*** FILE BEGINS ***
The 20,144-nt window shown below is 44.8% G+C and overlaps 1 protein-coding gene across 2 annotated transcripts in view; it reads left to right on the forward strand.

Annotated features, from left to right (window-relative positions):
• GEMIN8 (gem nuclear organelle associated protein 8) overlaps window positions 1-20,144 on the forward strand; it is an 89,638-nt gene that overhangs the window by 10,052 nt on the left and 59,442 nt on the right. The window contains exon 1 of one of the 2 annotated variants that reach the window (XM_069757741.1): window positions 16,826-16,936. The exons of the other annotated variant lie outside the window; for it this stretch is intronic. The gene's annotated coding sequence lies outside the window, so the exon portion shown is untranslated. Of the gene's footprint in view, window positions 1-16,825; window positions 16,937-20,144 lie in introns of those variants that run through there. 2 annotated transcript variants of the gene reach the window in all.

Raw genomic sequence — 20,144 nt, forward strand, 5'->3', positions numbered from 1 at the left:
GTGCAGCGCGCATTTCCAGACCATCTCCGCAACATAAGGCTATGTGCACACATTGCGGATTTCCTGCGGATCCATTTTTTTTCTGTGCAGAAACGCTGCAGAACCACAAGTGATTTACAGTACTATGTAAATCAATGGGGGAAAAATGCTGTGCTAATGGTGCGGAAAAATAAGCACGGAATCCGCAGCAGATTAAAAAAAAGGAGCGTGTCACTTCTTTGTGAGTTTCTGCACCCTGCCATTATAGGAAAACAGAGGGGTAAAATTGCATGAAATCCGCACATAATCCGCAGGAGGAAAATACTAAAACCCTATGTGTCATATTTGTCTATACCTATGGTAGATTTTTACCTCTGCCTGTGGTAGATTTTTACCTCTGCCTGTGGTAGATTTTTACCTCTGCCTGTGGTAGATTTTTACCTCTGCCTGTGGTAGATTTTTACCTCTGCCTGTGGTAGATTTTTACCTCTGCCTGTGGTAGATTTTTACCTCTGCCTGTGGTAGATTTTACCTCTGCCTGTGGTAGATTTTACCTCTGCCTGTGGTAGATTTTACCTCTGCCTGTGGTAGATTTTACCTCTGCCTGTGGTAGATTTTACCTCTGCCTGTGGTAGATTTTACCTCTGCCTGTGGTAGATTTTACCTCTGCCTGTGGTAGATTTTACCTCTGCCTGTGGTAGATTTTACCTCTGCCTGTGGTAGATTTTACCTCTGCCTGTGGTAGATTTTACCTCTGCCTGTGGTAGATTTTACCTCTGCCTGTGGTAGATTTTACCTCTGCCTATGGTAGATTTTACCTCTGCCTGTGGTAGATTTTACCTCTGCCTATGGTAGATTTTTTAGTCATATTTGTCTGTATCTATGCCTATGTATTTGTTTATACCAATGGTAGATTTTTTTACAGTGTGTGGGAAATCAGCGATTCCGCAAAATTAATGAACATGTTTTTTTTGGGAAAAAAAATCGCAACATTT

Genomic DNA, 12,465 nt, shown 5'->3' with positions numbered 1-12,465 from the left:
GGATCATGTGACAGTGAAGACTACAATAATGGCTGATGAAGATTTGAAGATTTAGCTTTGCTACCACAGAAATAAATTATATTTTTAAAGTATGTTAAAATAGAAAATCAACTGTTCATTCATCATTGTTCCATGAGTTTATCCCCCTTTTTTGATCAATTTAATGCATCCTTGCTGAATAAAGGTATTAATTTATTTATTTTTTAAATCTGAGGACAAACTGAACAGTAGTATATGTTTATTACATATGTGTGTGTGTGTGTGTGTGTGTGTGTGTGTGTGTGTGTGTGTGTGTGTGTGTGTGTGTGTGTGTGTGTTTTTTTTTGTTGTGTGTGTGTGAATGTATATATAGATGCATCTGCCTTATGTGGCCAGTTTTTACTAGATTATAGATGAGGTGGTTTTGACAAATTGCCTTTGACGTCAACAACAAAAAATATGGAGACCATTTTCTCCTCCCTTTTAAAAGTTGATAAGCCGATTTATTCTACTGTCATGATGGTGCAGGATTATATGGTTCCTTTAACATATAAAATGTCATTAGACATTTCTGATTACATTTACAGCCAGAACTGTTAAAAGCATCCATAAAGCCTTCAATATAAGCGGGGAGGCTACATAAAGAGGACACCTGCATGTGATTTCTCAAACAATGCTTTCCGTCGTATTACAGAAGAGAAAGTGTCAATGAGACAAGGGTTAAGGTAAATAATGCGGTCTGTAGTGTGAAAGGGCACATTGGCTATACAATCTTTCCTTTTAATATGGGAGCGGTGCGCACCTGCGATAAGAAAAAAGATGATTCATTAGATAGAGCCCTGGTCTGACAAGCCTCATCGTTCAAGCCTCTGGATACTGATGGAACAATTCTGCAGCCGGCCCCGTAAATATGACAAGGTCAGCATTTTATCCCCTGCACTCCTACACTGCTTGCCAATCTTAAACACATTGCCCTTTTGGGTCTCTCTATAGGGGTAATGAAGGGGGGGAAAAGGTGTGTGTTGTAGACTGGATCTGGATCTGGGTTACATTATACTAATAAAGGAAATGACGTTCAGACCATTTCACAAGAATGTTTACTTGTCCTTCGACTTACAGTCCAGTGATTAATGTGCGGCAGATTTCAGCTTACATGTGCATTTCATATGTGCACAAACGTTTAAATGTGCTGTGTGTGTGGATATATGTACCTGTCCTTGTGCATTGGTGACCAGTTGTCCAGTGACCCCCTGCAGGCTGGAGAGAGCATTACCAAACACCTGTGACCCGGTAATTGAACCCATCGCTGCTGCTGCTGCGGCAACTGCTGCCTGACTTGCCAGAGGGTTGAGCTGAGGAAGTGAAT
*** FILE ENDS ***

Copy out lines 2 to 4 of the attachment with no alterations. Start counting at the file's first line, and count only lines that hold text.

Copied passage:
Annotated features, from left to right (window-relative positions):
• GEMIN8 (gem nuclear organelle associated protein 8) overlaps window positions 1-20,144 on the forward strand; it is an 89,638-nt gene that overhangs the window by 10,052 nt on the left and 59,442 nt on the right. The window contains exon 1 of one of the 2 annotated variants that reach the window (XM_069757741.1): window positions 16,826-16,936. The exons of the other annotated variant lie outside the window; for it this stretch is intronic. The gene's annotated coding sequence lies outside the window, so the exon portion shown is untranslated. Of the gene's footprint in view, window positions 1-16,825; window positions 16,937-20,144 lie in introns of those variants that run through there. 2 annotated transcript variants of the gene reach the window in all.

Raw genomic sequence — 20,144 nt, forward strand, 5'->3', positions numbered from 1 at the left: